Better Place first announced its intentions to build a network of electric vehicles four years ago. Since then, besides a few demonstration projects, the company has had little to show. But behind the scenes, the Israel-based company has been furiously developing its switch station mechanisms, deployment methodology and--most importantly--its sophisticated network management software. Now, finally, the company announced this week that it has released the first 100 cars onto its Israeli network. And despite many claims that the company's vision was either too late or too far ahead of its time, it turns out that its timing is excellent.

The other piece of news that dropped like a bombshell in the electric vehicle world this week was GM's stunning announcement of a dramatic drop in January Chevy Volt sales: only 603 of the cars were sold that month. The Nissan Leaf didn't fare too much better: only 676 of those cars were sold in January in North America. Although January is a historically slow sales month, it's now clear that neither car will hit its respective manufacturers' stated unit sales goals for 2012 (25,000 for the Leaf and 45,000 for the Volt). Both cars will need considerable rebates or price-slashings in the coming months just to maintain their assembly lines.

In other words, the two biggest electric vehicle bets placed so far by two of the biggest global auto manufacturers both appear to be losing steam. The other EV car models to be introduced this year (including cars made by BMW, Toyota, Daimler, Ford and Honda) might fare better, however it's clear that the year is not getting off to as positive a start as some had hoped for.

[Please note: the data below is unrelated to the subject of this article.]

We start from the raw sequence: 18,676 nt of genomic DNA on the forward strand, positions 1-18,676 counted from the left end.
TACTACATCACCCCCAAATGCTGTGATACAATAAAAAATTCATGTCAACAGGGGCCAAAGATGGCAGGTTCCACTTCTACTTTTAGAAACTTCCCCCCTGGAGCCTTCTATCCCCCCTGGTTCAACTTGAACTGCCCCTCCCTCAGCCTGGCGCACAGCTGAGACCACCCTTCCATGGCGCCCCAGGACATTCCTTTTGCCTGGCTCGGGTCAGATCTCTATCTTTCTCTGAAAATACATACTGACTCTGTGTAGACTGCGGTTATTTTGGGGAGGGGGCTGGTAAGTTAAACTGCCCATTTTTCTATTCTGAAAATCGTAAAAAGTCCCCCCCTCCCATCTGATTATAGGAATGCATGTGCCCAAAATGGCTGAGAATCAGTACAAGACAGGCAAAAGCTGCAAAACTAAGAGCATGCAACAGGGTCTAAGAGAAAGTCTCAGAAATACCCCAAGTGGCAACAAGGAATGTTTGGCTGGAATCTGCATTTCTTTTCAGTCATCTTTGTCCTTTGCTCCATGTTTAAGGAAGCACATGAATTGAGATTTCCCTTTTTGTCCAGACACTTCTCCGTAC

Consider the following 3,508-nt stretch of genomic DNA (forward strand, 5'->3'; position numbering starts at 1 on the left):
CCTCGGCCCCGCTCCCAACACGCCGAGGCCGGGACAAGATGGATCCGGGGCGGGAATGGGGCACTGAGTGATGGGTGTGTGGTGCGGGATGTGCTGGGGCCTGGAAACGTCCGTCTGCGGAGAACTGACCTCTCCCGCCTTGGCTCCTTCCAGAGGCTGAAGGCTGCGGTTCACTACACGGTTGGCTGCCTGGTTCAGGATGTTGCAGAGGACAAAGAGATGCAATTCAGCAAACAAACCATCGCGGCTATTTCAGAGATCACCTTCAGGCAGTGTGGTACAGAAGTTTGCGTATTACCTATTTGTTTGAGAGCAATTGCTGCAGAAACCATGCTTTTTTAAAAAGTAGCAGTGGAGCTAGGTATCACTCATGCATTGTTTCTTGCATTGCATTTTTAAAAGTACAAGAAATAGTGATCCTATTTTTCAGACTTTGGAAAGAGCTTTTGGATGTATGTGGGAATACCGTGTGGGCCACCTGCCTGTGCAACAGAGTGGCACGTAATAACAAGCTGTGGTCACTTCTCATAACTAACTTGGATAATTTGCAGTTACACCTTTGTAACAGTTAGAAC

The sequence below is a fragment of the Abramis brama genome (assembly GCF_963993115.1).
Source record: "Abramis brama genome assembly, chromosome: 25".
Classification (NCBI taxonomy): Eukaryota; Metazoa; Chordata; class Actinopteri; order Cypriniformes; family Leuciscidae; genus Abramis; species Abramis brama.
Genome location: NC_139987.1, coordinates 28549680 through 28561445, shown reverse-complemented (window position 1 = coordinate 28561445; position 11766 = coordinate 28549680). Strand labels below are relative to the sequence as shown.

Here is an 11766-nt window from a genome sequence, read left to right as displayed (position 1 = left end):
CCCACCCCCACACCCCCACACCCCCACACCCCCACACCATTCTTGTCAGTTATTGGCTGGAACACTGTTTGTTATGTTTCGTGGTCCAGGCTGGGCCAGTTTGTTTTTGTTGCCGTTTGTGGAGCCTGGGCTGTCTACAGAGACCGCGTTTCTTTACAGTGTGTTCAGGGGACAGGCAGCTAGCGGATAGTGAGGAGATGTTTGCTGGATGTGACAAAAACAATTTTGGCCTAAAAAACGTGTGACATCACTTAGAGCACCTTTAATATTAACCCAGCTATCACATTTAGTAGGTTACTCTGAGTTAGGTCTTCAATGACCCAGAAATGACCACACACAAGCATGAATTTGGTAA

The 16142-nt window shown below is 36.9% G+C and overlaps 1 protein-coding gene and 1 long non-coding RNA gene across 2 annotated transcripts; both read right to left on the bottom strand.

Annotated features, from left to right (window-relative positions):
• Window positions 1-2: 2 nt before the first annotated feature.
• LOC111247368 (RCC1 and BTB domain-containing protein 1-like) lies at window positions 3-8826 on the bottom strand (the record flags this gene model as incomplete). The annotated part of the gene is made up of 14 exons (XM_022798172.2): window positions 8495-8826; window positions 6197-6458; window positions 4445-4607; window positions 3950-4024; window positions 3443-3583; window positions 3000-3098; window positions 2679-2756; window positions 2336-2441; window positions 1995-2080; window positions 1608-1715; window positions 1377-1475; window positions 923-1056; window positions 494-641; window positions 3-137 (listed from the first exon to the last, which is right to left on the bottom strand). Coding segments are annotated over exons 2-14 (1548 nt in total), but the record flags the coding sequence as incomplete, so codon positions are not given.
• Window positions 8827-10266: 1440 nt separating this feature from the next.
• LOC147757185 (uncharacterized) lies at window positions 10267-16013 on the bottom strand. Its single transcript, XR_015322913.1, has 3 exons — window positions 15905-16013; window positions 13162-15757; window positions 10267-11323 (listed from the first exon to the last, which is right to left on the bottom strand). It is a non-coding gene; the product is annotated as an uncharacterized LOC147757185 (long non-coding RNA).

So if the Volt and the Leaf aren't setting off fireworks, it opens up the possibility of a managed network of electric vehicles in which the batteries (the most expensive part of the EV) are owned by the network and leased to the drivers as part of a comprehensive transportation package, might be the winning bet. One attractive element of Better Place's system is that once the network of chargers and battery switch stations is built out, then the network is eminently scalable. Add a thousand cars or a million of them and the network can handle it. Thus Better Place's timing for it's Israeli network couldn't be better. Once the system gets up to full buildout by next year, the rest of the pieces of the puzzle (cheaper cars, cheaper batteries and ubiquitous charging infrastructure) will be in place for the company to optimize its business model.

At that point, Better Place will transform from being a builder of infrastructure into an asset manager. Its primary asset will be the thousands of battery packs nestled in the cars in its network. And thanks to the elegant software that manages its network, it will be able to coddle those batteries in such a way that allows it to get as many years out of each cell as possible. The Better Place model won't work as well everywhere in the world: the long driving distances of Western North America, for instance, make the network more costly to build. But over the course of the next few decades, there will be plenty of places for a Better Place-type network to thrive, chief among them Western Europe and emerging Asia.

As the buildout of its first networks in Israel, Denmark and Australia continue, Better Place will still be thought of by some as a "PowerPoint company". But as soon as those networks mature into functioning ecosystems, Better Place will very quickly transform into a complete EV solution. And--quite possibly--a very profitable one.